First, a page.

In that curious way life has of sticking its head into the room while you’re busy with something else, I’m slowly coming to realize that the play is done and that – wheee! – I have time again. The last two months I’ve had four days a week at least already spoken for. This will be fun. For now, though, lots of naps. That’s what I’m getting from the insistent weather. “Butt in bed,” it says to me. Right?
Last night I groomed my inner geek and went over to a friend’s place to watch the first part of the new “Battlestar Galactica” miniseries. (My inner geek gets a fair amount of grooming, I just try not to dwell on it too much.) I see four or five TV shows a year, since I haven’t got a set of my own, and I appreciate them endlessly. This was a fun one. I should note that I had never, to my knowledge, seen an episode of “Battlestar Galactica” before, not a new one, not an old one. My inner geek must have been having a prolonged nap while that was going on.
Our small gathering was a birds-of-a-feather event, and while Edward James Olmos as the newest Adama added his Bruce Boxleitner gravitas to the legend, we tasted our way through a wonderful scatter of beers. I contributed a stiff Unibroue Terrible (say this in a French accent for best effect), a tart and elusive abbey ale; Billy brought an aged Celebration Ale from Sierra Nevada and an estimable Brooklyn Brewery Monster Ale barleywine from 2000. Monster is always delicious after it has a couple of years to belly back and relax a bit, and it’s a potent little devil, which is why it comes in those handy small bottles. Marc had a bottle of honey-toned Chimay yeast homebrew that was also delicious.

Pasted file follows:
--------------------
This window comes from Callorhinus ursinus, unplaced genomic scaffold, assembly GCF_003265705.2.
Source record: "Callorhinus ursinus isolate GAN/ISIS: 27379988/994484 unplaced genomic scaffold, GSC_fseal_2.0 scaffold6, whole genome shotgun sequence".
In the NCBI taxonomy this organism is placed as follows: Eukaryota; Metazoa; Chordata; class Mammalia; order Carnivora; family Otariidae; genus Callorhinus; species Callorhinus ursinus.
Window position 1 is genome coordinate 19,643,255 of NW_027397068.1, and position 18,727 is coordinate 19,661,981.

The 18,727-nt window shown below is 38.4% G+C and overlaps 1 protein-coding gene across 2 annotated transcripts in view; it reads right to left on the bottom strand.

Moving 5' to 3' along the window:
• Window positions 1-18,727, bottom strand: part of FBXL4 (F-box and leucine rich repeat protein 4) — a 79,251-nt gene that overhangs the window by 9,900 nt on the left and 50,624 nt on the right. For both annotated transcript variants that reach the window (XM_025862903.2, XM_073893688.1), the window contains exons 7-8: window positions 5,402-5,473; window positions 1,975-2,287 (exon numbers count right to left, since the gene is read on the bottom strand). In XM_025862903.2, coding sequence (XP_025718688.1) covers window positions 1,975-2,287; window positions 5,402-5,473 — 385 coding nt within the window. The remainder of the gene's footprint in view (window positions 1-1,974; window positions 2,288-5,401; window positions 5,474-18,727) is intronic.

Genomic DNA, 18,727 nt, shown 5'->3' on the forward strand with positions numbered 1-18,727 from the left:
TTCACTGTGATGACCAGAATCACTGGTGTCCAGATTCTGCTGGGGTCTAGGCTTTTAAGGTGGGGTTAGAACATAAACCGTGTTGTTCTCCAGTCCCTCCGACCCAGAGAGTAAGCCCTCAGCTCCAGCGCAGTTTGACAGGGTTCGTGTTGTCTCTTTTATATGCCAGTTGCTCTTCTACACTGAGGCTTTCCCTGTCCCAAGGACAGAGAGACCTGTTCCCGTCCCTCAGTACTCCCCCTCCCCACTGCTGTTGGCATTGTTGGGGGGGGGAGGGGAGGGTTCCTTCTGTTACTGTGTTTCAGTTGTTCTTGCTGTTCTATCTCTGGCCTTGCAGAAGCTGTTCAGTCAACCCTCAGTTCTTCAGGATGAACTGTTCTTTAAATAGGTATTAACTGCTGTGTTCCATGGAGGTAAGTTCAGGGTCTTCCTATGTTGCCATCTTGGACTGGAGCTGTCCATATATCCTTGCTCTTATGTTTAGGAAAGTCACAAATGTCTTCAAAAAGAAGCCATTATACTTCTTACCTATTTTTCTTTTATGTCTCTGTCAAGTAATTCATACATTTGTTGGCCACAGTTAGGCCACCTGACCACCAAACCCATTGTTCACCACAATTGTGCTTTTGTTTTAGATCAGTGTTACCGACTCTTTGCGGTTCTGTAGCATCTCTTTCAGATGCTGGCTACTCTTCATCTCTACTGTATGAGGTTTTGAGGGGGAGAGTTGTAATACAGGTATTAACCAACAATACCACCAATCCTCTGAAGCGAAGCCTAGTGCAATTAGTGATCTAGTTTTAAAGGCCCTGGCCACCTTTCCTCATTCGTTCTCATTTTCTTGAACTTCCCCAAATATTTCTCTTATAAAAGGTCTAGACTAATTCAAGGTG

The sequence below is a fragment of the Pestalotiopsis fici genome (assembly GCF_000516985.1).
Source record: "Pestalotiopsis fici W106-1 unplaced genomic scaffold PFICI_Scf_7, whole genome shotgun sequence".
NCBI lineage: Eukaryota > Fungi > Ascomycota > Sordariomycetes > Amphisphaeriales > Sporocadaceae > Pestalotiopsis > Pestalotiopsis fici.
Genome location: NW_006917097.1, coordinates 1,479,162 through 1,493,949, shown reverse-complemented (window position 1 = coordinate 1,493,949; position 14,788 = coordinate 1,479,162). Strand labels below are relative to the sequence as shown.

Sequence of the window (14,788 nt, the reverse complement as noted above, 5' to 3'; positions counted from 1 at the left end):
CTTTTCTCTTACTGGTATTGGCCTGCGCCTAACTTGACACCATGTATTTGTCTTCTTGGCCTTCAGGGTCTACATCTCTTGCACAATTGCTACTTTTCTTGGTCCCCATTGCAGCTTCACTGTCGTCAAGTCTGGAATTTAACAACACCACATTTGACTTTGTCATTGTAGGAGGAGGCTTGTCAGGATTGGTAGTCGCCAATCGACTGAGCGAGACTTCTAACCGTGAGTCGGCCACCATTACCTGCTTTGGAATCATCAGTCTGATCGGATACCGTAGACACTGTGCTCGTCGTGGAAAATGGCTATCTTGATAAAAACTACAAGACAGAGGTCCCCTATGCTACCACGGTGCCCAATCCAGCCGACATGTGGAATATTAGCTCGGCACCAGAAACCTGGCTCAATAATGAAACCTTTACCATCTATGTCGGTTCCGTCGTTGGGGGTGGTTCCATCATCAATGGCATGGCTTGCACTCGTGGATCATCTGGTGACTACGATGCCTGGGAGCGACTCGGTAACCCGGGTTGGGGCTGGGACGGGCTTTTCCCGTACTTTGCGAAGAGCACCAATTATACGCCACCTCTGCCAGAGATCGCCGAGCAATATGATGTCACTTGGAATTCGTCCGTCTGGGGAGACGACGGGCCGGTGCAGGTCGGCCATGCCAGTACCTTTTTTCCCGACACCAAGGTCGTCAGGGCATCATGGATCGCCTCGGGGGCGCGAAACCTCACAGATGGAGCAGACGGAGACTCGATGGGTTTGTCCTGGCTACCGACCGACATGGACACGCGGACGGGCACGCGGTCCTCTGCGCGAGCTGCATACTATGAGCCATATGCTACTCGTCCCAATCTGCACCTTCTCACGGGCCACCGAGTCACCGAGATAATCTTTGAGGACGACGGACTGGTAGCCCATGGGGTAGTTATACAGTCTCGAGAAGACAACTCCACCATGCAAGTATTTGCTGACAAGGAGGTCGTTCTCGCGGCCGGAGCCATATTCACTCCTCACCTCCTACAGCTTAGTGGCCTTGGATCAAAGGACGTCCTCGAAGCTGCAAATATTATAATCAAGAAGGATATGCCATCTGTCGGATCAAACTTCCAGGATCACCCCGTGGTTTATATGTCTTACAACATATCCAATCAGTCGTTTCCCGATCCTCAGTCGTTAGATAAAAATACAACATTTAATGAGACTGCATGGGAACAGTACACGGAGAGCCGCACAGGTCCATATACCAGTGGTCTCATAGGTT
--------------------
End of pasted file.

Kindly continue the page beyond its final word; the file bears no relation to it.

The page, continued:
The grand surprise (you can say this in a French accent to good effect, as well), though, was Marc’s big bottle of, well, we’re not exactly sure what it was. It was from Brasserie d’Achouffe, brewers of the esteemed La Chouffe and McChouffe beers; we do know that. It was from 1994 and it was corked (Chouffe stopped using corks years ago). We think it was a precursor of the N’Ice Chouffe dark winter beer (10% ABV). The bottle was in Flemish or something similar, and it defied our good-natured attempts to figure out what was going on in there.
The beer was well past its prime, beyond the fragile and exquisite candi sugar stage and into a rich, malty state of nihilism: all through the mouth hints of wonderful flavors flirted and darted but never landed solidly on the tongue, and at the center was an emptiness that was liquid, suggestive, and grandly absent. Curiously, it was an immensely satisfying experience, brimming with a sense of – apologies to Mr. Croce – Time in a Bottle.